7) [from kusumbaka] n. gold, [cf. Lexicographers, esp. such as amarasiṃha, halāyudha, hemacandra, etc.]

Source: Cologne Digital Sanskrit Dictionaries: Yates Sanskrit-English Dictionary

Kusumbha (कुसुम्भ):—(mbhaṃ) 1. n. Safflower; gold. m. Student’s water-pot.

Source: DDSA: Paia-sadda-mahannavo; a comprehensive Prakrit Hindi dictionary (S)

Kusumbha (कुसुम्भ) in the Sanskrit language is related to the Prakrit word: Kusuṃbha.

[Sanskrit to German]

Kusumbha in German

context information

Sanskrit, also spelled संस्कृतम् (saṃskṛtam), is an ancient language of India commonly seen as the grandmother of the Indo-European language family (even English!). Closely allied with Prakrit and Pali, Sanskrit is more exhaustive in both grammar and terms and has the most extensive collection of literature in the world, greatly surpassing its sister-languages Greek and Latin.

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Prakrit-English dictionary

Source: DDSA: Paia-sadda-mahannavo; a comprehensive Prakrit Hindi dictionary

Kusuṃbha (कुसुंभ) in the Prakrit language is related to the Sanskrit word: Kusumbha.

context information

Prakrit is an ancient language closely associated with both Pali and Sanskrit. Jain literature is often composed in this language or sub-dialects, such as the Agamas and their commentaries which are written in Ardhamagadhi and Maharashtri Prakrit. The earliest extant texts can be dated to as early as the 4th century BCE although core portions might be older.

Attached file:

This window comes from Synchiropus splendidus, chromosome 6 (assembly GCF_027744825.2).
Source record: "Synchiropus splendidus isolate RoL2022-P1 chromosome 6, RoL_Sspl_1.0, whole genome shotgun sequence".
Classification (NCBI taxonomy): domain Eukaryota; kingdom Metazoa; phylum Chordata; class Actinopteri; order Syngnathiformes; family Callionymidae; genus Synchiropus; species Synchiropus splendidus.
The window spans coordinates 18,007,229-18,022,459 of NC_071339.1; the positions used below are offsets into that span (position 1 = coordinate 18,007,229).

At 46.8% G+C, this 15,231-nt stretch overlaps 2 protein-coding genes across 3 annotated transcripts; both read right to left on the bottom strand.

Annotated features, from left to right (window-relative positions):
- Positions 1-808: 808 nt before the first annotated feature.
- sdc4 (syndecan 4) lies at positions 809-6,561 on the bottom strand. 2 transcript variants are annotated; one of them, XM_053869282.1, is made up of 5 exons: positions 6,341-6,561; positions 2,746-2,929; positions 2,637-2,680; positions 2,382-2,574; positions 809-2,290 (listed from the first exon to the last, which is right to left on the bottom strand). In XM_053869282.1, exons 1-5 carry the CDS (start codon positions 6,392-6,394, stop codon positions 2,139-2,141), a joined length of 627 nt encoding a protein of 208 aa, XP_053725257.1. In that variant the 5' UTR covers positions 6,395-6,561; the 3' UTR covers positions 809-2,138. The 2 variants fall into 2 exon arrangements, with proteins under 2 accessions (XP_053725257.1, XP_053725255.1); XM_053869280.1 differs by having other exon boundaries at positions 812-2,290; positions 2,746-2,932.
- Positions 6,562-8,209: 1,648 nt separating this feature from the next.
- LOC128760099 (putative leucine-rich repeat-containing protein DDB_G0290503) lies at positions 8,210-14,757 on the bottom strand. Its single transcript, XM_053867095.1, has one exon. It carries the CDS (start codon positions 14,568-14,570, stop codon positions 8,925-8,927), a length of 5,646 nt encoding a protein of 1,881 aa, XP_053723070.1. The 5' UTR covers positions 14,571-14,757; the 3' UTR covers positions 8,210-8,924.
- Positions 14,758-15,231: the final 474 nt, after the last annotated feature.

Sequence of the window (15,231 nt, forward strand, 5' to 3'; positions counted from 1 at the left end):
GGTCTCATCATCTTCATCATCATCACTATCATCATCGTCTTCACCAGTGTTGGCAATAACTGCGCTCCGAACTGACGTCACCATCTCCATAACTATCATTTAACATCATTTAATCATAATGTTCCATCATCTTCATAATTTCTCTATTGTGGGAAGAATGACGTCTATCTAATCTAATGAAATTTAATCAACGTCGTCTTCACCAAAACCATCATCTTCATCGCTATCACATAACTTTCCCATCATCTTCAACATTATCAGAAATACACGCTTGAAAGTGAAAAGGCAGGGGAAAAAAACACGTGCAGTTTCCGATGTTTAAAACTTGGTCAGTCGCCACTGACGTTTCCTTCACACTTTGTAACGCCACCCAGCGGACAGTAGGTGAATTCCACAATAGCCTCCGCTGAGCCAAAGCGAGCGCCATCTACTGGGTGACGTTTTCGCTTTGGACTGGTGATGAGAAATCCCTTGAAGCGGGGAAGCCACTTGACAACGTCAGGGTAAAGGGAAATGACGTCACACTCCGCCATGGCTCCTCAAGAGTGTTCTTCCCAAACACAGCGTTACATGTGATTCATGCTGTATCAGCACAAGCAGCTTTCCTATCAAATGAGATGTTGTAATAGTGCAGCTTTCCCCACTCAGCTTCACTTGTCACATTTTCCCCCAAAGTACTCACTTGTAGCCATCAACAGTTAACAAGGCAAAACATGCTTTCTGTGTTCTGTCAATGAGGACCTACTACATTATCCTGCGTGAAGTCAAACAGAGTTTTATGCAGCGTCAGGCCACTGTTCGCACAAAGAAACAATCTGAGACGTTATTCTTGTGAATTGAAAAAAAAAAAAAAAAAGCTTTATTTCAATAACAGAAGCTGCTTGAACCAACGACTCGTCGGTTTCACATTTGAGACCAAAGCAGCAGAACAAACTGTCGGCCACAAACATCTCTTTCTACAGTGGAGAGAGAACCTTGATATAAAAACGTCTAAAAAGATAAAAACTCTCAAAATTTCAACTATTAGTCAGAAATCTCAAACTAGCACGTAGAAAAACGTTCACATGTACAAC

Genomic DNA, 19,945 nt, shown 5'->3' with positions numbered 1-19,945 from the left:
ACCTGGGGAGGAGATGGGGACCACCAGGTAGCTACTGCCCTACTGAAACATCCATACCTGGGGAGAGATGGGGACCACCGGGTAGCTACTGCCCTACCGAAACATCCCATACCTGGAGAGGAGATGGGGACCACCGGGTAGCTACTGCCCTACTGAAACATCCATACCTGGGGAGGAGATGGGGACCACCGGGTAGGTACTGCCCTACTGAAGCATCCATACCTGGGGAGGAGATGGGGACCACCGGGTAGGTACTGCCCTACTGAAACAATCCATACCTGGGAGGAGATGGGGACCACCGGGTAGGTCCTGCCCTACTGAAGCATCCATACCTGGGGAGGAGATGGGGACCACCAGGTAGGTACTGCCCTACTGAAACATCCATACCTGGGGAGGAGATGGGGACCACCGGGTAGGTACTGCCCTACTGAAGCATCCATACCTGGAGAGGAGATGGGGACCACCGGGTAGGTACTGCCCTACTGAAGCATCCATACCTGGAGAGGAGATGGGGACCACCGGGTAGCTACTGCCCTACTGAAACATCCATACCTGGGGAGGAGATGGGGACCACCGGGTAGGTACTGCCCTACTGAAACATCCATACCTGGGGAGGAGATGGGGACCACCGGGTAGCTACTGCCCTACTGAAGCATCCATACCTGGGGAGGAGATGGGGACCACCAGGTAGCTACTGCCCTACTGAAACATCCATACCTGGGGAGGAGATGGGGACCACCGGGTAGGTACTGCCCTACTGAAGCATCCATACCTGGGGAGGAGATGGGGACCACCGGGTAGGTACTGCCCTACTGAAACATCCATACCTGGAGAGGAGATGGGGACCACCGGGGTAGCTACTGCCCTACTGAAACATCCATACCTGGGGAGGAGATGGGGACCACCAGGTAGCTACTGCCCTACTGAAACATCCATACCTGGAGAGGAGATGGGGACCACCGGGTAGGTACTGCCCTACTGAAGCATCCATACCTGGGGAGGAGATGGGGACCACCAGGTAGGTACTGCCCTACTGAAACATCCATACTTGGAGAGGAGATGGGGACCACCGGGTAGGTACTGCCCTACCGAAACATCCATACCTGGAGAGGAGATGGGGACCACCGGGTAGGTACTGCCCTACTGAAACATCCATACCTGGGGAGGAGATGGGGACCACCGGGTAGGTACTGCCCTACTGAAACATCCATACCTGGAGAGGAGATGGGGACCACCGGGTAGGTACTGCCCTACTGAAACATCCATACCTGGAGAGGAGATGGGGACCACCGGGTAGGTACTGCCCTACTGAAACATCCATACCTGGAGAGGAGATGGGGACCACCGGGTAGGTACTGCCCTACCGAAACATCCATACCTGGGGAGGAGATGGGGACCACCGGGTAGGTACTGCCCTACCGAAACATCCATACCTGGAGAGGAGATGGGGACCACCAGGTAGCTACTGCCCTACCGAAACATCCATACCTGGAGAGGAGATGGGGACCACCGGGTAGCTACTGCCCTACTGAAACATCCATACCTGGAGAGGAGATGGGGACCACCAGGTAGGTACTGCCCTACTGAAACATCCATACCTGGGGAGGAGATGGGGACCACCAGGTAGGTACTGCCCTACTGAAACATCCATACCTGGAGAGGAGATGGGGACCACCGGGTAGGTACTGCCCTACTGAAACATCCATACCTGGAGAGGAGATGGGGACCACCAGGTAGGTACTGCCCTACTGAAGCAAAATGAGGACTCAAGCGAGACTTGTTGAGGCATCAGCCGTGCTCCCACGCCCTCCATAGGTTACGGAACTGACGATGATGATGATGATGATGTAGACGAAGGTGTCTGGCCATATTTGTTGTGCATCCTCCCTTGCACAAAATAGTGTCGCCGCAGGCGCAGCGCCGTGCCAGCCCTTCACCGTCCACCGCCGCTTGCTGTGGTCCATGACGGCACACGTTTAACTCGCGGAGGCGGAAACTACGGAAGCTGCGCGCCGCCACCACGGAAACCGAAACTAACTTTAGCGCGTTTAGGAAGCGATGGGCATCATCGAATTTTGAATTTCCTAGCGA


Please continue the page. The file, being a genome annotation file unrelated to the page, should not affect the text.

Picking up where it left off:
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Kannada-English dictionary

Source: Alar: Kannada-English corpus

Kusuṃbha (ಕುಸುಂಭ):—

1) [noun] = ಕುಸುಂಬೆ [kusumbe].

2) [noun] a small water container with a handle and snout or nozzle, used by an ascetic.

context information

Kannada is a Dravidian language (as opposed to the Indo-European language family) mainly spoken in the southwestern region of India.